I was walking in River North early Sunday morning when a man who looked to be 30something approached to ask where to get the South Shore train. After I gave him the bad news that he was about a mile away, he said, “Thanks for talking to me. You’re the first person who did. People are so unfriendly here.”
I was taken aback, especially since I tell out-of-towners that Chicagoans are very friendly, unlike people in some East Coast cities. What I thought but didn’t say was that perhaps those he’d approached that frigid morning suspected that he would ask for money.
Then he added, “I’m an Iraq veteran,” and I thought, “Oh oh, here comes the request for money.”
But it didn’t. He thanked me and walked away, and I regretted my assumption.
If he had asked for money, though, would that have been reason to ignore him? I was on my way to church, a time when one’s presumably feeling charitable. What do my church’s clergy do about these appeals, I wondered, not for the first time.
The truth is, I still haven’t figured out how to respond to solicitations from homeless people, and I temper guilt by upping my recurring automatic contributions to the Chicago Coalition for the Homeless and the Greater Chicago Food Depository. That’s where most of my giving other than to church goes these days. A friend also donated in my name to the food depository this Christmas, and I filed away the idea as an excellent solution for what to give people who have everything they need.
Even though a December 31 giving deadline doesn’t affect me because I don’t itemize deductions on the 1040 form, at year’s end I generally review contributions to decide whether to change anything. Last week I researched local organizations that serve the homeless to confirm that the CCH and the GCFD are still top-ranked by Charity Navigator and other charity watchdogs. Indeed they are.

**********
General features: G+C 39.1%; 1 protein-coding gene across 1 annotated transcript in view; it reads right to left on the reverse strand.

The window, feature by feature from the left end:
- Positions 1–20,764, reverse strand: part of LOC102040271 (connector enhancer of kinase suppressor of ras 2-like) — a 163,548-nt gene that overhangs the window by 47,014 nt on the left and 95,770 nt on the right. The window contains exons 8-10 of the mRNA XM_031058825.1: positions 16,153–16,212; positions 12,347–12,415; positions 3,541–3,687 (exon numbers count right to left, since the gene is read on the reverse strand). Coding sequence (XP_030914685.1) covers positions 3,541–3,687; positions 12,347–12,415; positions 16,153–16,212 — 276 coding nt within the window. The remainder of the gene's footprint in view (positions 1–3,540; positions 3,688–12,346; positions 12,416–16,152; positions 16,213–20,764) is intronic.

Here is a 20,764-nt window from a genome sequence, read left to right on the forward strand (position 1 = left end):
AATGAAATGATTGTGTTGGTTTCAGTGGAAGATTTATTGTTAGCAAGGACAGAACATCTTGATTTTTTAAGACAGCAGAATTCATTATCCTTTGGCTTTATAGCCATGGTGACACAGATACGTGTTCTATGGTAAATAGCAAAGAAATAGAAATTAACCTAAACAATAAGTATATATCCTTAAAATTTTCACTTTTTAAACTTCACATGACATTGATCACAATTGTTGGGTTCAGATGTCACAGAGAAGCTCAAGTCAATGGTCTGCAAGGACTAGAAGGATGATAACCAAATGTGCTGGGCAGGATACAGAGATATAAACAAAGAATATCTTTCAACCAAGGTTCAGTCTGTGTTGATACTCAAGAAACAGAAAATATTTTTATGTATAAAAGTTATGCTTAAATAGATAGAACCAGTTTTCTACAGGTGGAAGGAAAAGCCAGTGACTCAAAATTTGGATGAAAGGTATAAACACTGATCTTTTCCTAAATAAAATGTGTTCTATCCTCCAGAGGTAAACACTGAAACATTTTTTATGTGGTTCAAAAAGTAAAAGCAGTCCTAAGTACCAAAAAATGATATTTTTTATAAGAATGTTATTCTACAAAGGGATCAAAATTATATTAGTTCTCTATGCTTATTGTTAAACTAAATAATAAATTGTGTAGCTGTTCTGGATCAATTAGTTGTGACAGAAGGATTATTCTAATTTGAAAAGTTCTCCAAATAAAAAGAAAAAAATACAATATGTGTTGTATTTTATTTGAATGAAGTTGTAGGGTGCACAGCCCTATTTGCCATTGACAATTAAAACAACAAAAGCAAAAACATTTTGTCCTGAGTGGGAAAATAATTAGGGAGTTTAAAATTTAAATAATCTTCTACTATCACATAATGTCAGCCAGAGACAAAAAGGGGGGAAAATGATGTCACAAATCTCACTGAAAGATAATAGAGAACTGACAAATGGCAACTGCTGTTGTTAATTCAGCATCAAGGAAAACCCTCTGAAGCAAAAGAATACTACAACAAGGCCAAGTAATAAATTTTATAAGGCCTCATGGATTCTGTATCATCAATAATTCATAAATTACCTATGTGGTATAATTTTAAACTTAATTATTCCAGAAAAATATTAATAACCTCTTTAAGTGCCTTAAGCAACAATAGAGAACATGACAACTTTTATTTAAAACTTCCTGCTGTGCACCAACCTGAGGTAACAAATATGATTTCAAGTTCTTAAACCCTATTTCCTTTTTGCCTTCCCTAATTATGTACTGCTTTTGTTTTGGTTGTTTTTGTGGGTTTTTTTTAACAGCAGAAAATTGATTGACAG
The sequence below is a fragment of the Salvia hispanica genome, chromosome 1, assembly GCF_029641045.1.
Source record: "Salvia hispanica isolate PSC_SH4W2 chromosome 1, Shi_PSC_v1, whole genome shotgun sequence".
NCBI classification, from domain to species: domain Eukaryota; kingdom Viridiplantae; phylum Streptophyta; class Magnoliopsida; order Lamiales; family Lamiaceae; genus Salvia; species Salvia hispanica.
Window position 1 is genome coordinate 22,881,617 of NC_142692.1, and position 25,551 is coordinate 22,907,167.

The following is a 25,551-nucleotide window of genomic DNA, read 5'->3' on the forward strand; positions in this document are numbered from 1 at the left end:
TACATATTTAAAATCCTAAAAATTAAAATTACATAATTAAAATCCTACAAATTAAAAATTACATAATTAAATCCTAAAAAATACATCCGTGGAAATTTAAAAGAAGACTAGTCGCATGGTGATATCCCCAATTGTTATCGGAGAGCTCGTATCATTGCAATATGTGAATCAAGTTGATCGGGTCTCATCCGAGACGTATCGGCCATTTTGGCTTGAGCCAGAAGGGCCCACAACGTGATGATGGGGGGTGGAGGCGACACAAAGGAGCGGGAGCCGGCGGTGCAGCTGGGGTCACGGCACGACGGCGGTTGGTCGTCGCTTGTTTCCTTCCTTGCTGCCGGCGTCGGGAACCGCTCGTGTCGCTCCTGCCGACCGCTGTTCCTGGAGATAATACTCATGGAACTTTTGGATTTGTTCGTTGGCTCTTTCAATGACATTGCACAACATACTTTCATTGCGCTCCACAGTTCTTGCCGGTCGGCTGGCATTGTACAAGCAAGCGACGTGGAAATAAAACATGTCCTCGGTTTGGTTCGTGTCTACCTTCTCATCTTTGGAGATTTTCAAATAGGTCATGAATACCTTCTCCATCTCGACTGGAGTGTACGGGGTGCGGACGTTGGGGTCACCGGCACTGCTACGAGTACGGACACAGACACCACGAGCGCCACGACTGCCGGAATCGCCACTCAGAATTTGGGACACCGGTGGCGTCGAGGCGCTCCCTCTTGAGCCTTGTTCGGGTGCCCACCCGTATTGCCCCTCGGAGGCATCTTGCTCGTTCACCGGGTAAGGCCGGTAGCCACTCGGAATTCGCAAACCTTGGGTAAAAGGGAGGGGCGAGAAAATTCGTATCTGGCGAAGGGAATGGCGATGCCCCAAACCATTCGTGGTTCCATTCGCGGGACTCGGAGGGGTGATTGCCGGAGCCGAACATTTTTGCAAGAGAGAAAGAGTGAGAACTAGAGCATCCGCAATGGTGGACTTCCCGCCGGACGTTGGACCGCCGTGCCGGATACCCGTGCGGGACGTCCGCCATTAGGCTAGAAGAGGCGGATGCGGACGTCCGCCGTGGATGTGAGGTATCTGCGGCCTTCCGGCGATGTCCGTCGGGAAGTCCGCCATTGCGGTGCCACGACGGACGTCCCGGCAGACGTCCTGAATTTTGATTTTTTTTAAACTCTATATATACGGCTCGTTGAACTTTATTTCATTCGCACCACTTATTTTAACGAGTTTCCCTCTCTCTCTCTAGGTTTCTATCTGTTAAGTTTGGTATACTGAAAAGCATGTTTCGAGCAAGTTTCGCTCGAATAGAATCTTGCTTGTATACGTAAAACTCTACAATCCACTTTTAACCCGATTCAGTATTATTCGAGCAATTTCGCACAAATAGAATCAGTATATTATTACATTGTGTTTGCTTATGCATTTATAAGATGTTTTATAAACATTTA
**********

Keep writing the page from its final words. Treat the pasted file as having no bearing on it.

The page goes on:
There are, of course, many worthwhile charities, and people support different causes depending on their personal priorities. But if you live in Chicago and every day pass by many homeless people, as I do, you might want to put one of the following organizations on your giving list. They all have Charity Navigator’s best ranking of four stars, indicating they are exceptionally efficient in how they will spend your money.
• Chicago Coalition for the Homeless is the state’s only nonprofit solely dedicated to advocating for and with homeless people. Its outreach at 35 shelter and street programs provides practical information to 7,500 youth and adults yearly. It partners with Chicago family housing providers to advocate new housing resources for homeless families. It mobilizes a state network of service providers. Its other services include a speakers bureau to increase awareness of homelessness and a mobile legal clinic that handles cases on behalf of homeless youth.
• The Greater Chicago Food Depository distributes donated and purchased food through a network of 700 pantries, soup kitchens, and shelters to about 700,000 adults and children in Cook County every year. It also develops programs to address the root causes of hunger.
• Deborah’s Place provides supportive housing for homeless woman and their children. It offers job readiness training, tutoring and education assistance, health services, case management, counseling, and social and life skills activities to help the women move on from homelessness. It has assisted more than 4,000 women in its more than 30 years.
• Sarah’s Circle is another charity that helps homeless women. Its provides supportive housing and comprehensive physical and clinical services and a network of resources to more than 900 women a year.
• Breakthrough Urban Ministries serves the people of East Garfield Park. Those who are homeless receive not just a bed but also mental health care, employment training, and housing search assistance.
• Another possibility is donating to a local food pantry or soup kitchen. Chances are you don’t have to look far to find one. Many neighborhoods and churches have programs that provide food. You also might want to volunteer there. I help cook one Sunday morning a month for the hot meal my church serves to scores of people, and many of the volunteers aren’t even members of the church. There’s a lot of camaraderie in the kitchen, and it’s a fun as well as rewarding experience.
My apologizes to deserving homelessness charities that aren’t listed here. This information came from Charity Navigator’s list of four-star charities serving the homeless in Chicago.